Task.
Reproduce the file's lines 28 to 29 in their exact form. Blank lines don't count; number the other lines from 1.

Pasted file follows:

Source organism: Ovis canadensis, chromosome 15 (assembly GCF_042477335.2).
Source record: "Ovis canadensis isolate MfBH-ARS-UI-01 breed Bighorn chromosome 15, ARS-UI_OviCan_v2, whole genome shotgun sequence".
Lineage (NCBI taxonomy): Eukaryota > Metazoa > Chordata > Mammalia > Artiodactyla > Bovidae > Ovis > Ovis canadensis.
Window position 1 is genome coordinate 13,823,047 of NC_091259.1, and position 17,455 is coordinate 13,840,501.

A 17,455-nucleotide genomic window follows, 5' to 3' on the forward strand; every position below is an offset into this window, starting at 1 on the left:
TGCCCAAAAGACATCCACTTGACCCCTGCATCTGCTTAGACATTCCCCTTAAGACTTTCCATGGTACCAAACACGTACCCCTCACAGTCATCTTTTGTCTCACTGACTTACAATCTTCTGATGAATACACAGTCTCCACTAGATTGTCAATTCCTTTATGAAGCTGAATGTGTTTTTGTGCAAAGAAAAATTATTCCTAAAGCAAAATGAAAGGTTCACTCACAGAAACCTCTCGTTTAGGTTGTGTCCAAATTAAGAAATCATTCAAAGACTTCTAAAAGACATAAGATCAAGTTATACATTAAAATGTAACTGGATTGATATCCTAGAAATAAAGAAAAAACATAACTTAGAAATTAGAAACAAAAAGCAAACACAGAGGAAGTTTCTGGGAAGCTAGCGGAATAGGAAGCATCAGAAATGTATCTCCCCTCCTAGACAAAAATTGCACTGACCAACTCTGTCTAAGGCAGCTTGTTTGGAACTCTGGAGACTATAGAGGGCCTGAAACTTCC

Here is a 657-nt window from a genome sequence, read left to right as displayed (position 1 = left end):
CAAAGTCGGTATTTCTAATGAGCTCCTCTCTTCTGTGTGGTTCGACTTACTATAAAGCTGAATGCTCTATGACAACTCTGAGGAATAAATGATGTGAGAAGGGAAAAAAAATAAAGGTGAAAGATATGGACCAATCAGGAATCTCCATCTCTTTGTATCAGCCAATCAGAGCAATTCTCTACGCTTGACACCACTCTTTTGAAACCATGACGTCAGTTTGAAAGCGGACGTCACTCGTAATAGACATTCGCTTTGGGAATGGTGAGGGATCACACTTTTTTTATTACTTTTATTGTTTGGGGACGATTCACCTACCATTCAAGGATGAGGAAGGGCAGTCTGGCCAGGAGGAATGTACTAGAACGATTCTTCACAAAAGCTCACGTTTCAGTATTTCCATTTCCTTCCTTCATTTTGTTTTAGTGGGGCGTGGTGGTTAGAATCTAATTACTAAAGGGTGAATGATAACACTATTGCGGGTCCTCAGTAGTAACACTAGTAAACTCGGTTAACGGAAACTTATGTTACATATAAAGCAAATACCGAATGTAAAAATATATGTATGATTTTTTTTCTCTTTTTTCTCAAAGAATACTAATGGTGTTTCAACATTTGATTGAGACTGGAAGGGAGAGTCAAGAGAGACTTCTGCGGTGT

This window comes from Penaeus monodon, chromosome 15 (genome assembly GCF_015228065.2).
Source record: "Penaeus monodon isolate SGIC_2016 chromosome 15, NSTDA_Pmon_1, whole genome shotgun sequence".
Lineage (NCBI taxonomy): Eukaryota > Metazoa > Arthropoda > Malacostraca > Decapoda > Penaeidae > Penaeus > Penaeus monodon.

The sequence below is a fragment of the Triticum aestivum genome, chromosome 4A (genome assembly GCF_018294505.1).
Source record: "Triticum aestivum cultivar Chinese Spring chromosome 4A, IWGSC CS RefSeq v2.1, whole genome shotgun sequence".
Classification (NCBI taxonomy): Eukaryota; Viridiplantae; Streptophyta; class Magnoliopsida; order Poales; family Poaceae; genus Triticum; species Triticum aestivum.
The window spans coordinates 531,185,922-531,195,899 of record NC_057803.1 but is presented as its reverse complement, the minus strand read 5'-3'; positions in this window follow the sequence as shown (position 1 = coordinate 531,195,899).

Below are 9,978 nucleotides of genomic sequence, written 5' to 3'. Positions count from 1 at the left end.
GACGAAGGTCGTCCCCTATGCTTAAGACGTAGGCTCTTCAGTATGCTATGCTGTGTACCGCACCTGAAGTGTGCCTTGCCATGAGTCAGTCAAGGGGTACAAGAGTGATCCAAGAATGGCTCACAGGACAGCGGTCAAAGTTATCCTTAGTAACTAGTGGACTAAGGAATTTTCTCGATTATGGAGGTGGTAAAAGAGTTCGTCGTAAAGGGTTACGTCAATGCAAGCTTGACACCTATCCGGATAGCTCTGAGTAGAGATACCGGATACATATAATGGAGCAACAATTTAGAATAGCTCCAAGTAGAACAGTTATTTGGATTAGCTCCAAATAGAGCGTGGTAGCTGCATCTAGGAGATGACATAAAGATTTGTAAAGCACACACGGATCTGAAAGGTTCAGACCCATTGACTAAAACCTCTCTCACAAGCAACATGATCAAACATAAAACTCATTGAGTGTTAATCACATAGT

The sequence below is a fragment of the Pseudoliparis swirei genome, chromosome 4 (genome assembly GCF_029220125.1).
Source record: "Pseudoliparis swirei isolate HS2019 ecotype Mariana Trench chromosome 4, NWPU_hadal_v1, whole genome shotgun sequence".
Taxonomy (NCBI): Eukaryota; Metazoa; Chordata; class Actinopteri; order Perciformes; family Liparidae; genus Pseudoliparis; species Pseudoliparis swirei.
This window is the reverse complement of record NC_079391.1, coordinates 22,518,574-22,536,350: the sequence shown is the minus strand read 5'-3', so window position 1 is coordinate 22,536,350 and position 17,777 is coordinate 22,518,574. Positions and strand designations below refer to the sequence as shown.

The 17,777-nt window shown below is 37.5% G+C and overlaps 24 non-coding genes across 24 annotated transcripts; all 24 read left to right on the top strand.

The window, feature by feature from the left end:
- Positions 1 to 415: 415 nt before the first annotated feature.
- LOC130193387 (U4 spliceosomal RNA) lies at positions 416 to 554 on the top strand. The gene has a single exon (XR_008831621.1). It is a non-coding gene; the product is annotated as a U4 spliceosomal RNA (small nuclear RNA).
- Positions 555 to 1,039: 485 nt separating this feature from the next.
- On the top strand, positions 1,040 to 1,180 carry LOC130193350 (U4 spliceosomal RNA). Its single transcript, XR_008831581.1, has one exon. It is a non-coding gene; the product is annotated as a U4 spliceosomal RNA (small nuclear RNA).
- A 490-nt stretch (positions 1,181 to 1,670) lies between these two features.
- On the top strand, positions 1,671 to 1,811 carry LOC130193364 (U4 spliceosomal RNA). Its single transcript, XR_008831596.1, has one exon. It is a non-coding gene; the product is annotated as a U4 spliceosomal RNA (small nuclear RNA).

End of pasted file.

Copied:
- A 490-nt stretch (positions 1,181 to 1,670) lies between these two features.
- On the top strand, positions 1,671 to 1,811 carry LOC130193364 (U4 spliceosomal RNA). Its single transcript, XR_008831596.1, has one exon. It is a non-coding gene; the product is annotated as a U4 spliceosomal RNA (small nuclear RNA).